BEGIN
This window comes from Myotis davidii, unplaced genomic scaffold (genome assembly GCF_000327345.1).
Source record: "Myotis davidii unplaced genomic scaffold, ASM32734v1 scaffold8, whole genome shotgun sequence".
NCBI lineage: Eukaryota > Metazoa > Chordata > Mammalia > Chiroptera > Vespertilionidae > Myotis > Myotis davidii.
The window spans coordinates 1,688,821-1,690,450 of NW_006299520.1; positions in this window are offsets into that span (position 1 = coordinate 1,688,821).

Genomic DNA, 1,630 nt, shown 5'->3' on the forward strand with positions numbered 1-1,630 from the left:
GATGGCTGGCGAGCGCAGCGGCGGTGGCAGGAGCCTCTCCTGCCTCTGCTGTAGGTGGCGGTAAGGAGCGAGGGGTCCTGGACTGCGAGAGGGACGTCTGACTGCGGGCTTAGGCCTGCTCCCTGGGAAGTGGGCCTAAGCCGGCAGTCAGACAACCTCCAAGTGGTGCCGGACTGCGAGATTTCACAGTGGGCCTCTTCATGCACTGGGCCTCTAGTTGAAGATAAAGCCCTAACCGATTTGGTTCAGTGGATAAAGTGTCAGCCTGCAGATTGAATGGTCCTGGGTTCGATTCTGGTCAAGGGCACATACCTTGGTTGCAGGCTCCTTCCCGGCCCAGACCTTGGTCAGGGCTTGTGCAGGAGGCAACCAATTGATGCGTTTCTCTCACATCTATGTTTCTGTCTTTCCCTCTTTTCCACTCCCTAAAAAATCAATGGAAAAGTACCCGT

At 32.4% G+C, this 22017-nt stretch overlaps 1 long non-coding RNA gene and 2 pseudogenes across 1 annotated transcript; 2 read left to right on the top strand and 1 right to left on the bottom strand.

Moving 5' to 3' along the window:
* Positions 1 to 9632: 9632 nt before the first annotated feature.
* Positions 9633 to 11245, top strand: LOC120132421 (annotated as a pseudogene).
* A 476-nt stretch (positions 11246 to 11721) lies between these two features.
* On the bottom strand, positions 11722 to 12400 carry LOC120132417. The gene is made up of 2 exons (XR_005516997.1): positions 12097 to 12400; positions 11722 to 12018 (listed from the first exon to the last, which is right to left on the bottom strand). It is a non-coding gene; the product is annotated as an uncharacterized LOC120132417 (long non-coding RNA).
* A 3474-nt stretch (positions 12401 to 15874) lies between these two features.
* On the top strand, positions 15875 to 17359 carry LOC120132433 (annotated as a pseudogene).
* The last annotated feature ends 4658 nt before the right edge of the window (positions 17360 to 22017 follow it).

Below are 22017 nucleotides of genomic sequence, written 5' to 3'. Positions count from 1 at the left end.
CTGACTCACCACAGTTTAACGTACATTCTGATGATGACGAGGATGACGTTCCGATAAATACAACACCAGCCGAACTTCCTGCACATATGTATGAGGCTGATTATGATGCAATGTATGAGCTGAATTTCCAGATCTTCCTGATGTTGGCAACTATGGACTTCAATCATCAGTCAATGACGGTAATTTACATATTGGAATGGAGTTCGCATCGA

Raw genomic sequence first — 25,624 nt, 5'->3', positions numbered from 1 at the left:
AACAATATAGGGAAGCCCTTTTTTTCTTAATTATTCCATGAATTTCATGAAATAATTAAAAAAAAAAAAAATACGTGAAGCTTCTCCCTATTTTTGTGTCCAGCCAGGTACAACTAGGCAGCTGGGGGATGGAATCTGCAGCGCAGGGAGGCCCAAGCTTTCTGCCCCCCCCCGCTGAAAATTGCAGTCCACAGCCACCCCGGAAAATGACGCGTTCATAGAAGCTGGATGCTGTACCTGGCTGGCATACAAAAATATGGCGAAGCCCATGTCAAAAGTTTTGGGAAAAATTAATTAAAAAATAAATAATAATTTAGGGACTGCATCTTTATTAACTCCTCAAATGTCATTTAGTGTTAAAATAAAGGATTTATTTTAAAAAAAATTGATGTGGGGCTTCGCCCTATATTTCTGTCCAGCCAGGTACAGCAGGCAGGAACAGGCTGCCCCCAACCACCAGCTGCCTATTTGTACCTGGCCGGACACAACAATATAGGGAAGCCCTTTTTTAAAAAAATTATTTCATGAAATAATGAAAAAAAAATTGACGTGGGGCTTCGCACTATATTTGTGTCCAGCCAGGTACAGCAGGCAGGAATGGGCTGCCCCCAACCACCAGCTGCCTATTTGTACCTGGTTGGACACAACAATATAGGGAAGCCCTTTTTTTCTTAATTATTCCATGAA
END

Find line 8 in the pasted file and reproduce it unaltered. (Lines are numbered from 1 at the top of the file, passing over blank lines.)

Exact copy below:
Moving 5' to 3' along the window: